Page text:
They’re invested in getting away with it.

So yeah. I’m angry too. For different reasons than you are, and that’s okay. Like I said, I can support your decision to opt out of this, no hard feelings. I just wanted to share another side of this issue, that’s not getting nearly as much attention.

And to the California Concerned Parent Association: If there’s some kind of hold up and it’s taking a while to get what you need, I am more than happy to load up my Volvo with the half dozen boxes containing Andrew’s files – files filled with unfairness and broken promises, files filled with pain and tears, files filled with indignity after indignity, injustice after injustice - and drop them off to you personally. If it helps just one child like Andrew get access to a safe, appropriate, meaningful education, our horrendous experience will at least not have been in vain.

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Autism and Wandering: Keep Our Kids Safe

boy running on beach

In 2004 our son Andrew was diagnosed with severe autism (by today’s DSM-5 diagnostic standards, a level 3 in severity). Since then, the amount of sleep we have lost worrying about our son’s safety cannot be quantified. There is no chart or graph or equation in existence that can statistically depict the fear we feel [...]

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Breaking News! People With Autism Are Among You!

IMG_1332

I have a little secret to share with you. Come here. A little closer. Okay, you ready? There are people with autism among you. In fact, you may be standing next to a person with autism RIGHT NOW. I’ve included a visual aide to assist you in the identification of someone with autism. Pay close attention so [...]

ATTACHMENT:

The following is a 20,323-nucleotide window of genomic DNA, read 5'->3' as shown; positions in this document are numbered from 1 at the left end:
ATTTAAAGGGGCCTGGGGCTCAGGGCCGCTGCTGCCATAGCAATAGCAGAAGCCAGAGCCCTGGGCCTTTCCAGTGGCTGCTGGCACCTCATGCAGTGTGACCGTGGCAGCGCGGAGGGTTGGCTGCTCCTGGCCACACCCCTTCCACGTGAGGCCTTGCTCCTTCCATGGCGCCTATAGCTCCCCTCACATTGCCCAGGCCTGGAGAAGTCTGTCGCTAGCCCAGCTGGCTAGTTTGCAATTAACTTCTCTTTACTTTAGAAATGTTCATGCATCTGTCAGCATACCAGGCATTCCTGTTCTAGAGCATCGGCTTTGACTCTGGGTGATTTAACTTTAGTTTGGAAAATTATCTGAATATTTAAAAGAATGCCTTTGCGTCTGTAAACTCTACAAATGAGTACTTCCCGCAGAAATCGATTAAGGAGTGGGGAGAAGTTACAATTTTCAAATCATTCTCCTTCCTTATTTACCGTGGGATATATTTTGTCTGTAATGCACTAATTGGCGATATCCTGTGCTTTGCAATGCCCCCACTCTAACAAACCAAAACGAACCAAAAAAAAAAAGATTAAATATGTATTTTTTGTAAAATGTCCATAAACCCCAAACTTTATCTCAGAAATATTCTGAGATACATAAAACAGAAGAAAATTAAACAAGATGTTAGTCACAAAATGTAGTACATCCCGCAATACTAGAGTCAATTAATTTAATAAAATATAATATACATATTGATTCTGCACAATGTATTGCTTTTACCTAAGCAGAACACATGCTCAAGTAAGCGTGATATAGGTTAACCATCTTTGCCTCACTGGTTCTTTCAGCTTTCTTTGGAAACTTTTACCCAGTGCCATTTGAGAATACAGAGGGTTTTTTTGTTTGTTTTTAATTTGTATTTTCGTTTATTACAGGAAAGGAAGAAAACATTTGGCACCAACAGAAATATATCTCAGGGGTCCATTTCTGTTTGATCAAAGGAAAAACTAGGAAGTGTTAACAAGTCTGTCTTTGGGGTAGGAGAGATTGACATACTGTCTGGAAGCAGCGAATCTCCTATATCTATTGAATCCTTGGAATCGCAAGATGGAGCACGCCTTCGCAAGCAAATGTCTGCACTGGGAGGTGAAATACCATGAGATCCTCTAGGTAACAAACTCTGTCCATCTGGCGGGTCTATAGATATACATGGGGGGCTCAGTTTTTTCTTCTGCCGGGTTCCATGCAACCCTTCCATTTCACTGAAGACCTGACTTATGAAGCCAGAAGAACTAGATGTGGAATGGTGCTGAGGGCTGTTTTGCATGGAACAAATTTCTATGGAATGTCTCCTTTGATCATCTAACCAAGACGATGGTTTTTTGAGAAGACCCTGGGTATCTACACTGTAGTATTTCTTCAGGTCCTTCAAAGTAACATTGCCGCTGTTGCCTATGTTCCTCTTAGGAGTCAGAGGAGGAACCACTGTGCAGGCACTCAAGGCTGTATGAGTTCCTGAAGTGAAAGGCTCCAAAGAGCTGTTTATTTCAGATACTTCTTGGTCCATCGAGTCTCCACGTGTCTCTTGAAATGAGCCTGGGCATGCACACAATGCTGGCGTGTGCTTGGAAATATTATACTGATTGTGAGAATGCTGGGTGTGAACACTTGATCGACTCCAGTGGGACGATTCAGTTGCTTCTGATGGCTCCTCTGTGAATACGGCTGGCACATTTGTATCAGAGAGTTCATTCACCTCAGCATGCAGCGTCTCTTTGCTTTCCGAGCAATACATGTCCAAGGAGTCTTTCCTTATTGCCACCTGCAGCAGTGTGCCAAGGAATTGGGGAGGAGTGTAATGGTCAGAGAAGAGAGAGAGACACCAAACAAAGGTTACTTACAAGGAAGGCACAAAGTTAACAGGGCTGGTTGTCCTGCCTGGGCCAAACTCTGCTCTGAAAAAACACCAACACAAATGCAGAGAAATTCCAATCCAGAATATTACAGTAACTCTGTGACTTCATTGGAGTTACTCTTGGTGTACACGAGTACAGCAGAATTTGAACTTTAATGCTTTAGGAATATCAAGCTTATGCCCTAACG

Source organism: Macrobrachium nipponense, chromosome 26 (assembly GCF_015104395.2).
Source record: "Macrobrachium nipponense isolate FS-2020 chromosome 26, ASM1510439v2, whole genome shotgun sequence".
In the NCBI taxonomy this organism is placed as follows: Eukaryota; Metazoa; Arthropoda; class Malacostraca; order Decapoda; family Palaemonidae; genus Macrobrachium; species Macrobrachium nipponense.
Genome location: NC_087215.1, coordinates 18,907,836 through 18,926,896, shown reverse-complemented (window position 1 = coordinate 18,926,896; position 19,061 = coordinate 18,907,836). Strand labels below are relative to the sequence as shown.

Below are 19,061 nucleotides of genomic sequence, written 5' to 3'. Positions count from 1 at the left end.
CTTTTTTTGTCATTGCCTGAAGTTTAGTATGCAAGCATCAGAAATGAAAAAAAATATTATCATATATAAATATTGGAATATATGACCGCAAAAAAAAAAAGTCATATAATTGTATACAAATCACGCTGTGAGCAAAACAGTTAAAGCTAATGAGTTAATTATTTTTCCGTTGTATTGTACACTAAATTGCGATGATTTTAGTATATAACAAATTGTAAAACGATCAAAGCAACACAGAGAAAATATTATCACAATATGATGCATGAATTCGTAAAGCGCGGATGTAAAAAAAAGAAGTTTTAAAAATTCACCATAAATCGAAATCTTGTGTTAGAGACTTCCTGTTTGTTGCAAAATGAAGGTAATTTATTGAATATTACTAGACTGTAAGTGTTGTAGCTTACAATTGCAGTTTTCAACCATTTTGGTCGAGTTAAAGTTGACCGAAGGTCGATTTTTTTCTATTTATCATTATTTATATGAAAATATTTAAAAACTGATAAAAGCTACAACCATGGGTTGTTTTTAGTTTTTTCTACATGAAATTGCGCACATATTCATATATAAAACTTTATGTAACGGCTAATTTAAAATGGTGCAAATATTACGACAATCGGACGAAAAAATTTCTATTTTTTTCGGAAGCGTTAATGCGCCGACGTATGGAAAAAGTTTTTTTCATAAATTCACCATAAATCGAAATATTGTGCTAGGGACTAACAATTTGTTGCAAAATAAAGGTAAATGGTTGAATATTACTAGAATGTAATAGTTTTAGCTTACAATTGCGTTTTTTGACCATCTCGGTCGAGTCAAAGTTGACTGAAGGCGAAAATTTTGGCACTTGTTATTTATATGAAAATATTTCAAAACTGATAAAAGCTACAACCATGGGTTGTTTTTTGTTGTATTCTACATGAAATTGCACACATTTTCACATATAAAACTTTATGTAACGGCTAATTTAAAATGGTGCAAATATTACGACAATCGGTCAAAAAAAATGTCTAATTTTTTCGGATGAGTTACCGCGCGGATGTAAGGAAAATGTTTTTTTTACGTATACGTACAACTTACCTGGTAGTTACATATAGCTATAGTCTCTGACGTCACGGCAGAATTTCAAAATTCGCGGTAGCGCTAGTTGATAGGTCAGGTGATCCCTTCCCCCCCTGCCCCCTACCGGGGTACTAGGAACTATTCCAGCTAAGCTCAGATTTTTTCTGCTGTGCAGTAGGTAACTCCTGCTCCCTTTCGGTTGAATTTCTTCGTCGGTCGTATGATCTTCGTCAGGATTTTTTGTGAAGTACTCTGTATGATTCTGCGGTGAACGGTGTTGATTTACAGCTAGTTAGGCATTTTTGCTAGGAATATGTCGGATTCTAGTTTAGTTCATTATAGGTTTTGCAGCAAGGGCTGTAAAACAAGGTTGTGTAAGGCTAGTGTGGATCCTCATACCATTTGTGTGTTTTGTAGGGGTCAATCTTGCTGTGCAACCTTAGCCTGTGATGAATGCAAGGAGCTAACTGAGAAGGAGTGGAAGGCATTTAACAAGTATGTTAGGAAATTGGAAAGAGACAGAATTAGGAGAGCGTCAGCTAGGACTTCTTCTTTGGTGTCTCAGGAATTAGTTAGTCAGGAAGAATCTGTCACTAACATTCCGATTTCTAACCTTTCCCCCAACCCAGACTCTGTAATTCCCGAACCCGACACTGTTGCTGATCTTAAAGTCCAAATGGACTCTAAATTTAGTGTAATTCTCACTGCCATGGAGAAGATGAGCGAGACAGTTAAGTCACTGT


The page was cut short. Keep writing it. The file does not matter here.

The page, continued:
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She Was Me.

He was supposed to play in his first Challenger baseball game of the new season this morning, but instead we found ourselves at our local Children’s Hospital emergency room, making sure Andrew’s foot wasn’t broken. (Never a dull moment around here, that’s for sure). It was there that I first spotted them; a father and [...]

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We Should Have Had More Kids, Right?

The panic washes over me suddenly while I’m in the shower. We should have had more kids, I think to myself. “WE SHOULD HAVE HAD MORE KIDS!!!!!!!!!!!!!!!!!!!!!!!!!!!” I scream to my husband, the words piercing through the hot steam, penetrating my heart, echoing through me until they settle in my soul. There is silence on the other [...]

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The Night Before

It’s the night before Andrew’s first day of school. For many years this night held a mixture of excitement and anxiety for me, and after his new outfit and shoes were laid out, and his lunch box was packed, and his backpack was filled with shiny new school supplies, I would lay wide away in bed, endless questions [...]

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Special Needs Parenting: Don’t Ever Look at My Son That Way Again.

Disclaimer: I don’t care where you stand on the vaccine/autism issue. I have friends on both sides of this heated debate and I have friends who are right down the middle. And if I dislike you, it likely has nothing to do with your opinion on this subject and everything to do with you being [...]

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A Letter to an Impolite Cowboy

Dear Impolite Cowboy: I saw you on the track this morning, wearing your giant hat, walking your tiny dog, sweating through your wrinkled flannel, and I thought nothing of you; just another passerby, enjoying the same space, the same sun, as humans often do. I jogged towards you, my favorite song pulsating in my ears, my [...]

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It’s Not Autism’s Fault Other People Suck

“While I do love my son, I wish we hadn’t had him…. Autism is not a life, it is an existence that hurts everyone involved. I had a retirement to look forward to, now I have a child to take care of until I die and then the government will have him. How is that [...]